The Jedi Way and Buddhism - Part 7

14 years 8 months ago #21522 by Garm
The fourth fact of life; the path of liberation (marga)

We can all enjoy the happiness called freedom. The awakening of the mind is the beginning of the path. If Buddha were a road sign, he’d be “Stop, Look around, Change your mind.” The fourth and final truth is a beginning tour of the way of harmony – and no one on a quest for awakening walks alone. The whole universe yearns for enlightenment. The path is not Esoteric, but one that anyone can travel on. It is up to each of us. You must take the path yourself in order to really see it.

Objective, scientific, and compassionate like a good doctor, the Buddha made this list:

1. Symptom: duhkha, suffering
2. Diagnosis: trishna, ignorance, attachment
3. Prognosis: nirvana, liberation is possible
4. Prescription: marga, the Eightfold path.

Self-inquiry is essential for making the teachings real to you.
Buddha taught a method to lead away from self-sustained suffering toward a more enlightened and compassionate life - through the pursuit of morality, meditation, and wisdom, described as eight pursuits: right speech, right action, right livelihood, right concentration, right mindfulness, right effort, right understanding and right thought.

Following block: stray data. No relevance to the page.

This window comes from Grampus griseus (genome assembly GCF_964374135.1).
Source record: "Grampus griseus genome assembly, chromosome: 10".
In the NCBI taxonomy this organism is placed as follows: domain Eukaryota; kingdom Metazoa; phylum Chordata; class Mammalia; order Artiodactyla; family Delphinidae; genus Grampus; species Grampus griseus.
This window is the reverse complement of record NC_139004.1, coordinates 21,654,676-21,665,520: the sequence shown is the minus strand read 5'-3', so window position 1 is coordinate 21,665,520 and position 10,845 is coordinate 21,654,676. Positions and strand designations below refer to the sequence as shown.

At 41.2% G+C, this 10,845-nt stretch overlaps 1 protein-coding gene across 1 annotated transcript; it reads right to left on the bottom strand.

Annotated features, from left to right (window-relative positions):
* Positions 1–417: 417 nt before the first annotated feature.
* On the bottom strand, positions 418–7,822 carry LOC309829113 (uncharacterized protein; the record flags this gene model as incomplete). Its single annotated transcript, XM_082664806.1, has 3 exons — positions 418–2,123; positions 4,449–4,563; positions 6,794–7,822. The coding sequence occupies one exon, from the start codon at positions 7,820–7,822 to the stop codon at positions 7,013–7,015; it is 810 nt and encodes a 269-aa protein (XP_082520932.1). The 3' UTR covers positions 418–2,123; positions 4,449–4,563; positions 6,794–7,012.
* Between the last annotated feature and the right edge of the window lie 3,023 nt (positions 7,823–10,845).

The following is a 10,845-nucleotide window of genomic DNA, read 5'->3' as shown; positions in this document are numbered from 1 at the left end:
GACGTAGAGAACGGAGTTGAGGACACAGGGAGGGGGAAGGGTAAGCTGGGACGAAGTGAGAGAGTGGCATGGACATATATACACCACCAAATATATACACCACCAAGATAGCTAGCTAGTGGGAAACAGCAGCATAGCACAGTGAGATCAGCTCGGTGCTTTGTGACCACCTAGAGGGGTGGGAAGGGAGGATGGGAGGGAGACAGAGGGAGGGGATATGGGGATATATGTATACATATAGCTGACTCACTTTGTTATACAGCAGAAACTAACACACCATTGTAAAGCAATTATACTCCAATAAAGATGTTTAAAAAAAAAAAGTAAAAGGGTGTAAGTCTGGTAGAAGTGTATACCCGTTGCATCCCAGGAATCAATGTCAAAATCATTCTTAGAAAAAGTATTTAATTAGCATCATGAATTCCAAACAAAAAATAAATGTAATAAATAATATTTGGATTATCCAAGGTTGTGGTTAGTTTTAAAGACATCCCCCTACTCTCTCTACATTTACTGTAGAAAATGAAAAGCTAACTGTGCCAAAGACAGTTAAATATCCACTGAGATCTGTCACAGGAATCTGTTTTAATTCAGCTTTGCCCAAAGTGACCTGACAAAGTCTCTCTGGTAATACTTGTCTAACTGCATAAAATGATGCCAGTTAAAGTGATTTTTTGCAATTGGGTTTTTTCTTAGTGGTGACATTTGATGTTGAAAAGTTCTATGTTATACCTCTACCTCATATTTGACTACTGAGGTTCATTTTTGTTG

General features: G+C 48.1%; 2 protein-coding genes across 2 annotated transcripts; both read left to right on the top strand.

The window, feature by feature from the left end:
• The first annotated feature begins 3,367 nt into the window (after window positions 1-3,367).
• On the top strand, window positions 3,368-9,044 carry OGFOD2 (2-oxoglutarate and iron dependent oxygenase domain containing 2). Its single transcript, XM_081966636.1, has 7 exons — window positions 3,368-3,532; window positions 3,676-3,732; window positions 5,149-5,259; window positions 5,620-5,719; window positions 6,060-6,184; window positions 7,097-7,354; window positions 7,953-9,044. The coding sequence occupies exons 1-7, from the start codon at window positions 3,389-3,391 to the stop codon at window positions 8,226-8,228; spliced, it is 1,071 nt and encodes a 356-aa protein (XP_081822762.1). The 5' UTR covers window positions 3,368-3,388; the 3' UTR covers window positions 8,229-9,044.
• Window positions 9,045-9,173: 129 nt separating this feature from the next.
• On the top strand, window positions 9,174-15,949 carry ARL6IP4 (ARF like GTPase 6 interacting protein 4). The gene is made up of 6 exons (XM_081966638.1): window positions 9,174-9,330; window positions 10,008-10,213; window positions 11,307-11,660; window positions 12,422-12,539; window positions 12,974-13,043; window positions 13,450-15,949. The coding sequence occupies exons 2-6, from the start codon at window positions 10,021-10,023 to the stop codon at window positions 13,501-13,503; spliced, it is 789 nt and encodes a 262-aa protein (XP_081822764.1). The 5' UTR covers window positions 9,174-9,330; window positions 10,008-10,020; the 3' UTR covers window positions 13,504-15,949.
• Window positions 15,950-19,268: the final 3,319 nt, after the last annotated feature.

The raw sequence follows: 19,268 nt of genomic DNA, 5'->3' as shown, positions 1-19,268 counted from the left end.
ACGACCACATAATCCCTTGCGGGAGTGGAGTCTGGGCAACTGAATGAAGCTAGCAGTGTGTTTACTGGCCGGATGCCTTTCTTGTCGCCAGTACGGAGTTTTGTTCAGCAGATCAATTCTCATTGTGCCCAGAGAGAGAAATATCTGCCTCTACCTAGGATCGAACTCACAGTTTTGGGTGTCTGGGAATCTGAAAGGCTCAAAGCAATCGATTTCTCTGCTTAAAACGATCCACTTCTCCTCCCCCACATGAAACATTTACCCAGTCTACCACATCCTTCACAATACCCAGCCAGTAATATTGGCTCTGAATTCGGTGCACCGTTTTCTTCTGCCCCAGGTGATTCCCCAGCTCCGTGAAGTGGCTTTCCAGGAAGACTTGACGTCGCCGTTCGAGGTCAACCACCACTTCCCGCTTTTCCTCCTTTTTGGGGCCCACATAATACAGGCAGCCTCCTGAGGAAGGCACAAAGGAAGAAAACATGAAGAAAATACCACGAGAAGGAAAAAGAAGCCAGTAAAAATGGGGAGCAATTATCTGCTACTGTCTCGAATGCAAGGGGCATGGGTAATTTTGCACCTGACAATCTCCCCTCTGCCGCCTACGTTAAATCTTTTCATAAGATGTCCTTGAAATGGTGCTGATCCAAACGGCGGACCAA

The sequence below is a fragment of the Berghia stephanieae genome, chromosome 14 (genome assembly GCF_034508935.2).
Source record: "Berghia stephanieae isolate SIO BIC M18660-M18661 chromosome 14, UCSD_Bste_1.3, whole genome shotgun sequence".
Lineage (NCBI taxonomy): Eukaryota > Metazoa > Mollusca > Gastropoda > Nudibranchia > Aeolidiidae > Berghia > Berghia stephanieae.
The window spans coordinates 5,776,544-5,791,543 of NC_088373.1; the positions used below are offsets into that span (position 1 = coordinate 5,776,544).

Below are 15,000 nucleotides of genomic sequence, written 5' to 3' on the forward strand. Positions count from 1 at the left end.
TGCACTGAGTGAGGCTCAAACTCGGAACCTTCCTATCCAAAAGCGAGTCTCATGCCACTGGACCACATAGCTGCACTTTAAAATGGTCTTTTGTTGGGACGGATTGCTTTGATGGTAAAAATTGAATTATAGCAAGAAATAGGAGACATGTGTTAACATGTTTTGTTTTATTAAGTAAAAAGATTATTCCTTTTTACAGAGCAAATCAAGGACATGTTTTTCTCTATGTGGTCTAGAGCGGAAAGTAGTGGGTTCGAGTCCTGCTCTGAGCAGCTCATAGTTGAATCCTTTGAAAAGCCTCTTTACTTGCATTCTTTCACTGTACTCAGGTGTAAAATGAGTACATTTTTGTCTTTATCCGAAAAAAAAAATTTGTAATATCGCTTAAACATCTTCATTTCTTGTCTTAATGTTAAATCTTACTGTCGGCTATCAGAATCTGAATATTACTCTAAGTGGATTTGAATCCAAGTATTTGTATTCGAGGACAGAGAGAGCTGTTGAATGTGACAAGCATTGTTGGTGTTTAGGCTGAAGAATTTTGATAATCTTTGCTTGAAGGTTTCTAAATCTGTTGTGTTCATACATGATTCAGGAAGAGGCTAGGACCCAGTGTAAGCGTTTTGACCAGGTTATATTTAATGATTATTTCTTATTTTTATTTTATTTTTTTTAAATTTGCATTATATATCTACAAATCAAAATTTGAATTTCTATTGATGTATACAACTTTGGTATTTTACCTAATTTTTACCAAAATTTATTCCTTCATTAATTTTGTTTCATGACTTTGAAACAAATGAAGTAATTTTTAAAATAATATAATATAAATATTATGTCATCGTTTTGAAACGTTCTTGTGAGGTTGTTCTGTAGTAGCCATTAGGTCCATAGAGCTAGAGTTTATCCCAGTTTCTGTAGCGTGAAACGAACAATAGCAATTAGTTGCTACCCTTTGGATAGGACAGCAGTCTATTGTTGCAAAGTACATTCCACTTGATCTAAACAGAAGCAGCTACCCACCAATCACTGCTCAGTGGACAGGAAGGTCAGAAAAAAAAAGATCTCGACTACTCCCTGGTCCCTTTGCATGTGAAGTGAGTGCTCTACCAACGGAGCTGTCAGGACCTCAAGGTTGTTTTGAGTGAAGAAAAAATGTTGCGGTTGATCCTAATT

In the West, we tend to expect theological concepts to come in the form of logical propositions - something that traces back at least as far as Aquinas' adaptation of Aristotle. Buddhism has a philosophical literature, to be sure, but most of the Buddhist writings encountered by lay persons seem not to be theo-logical as much as they are concepts that inspire and guide practice.

In this sense, Buddhism bears a resemblance to hatha yoga, Taoism, or tai chi. These are not systems of thought as much as they are systems of action -- practices. Theology, belief, and faith are surely intended to change the mind and heart. Practices such as the Buddhist practice of meditation and the other aspects of the eight-fold path, are another method to change the mind and heart, a method that depends less on what you believe about God than on what you do each day.

Some Buddhist teachers emphasize the use of \"skillful means,\" something kin to the Jesuit's willingness to adapt Catholic rituals to accommodate local customs. In skillful means, you take on a set of practices and concepts -- not because they stand for eternal truths, but because they get you somewhere. And, once you get there, once you cross the stream, you no longer need to carry the raft on your shoulders. In the words of St. Paul, you put away childish things. Indeed, perhaps all beliefs, all ideas, all concepts are but skillful means.

So how do you end eternal craving? Just live by the ideals of the Noble Eightfold Path. The Path is grounded in a program of meditation. It delineates a plan of self-discipline regarding ethical conduct, mental discipline, and wisdom. The Path avoids two extremes--the pursuit of complete and ultimate sensory pleasure, or the pursuit of utter self-denial.

This Truth must be penetrated to by cultivating the Noble Eightfold Path....

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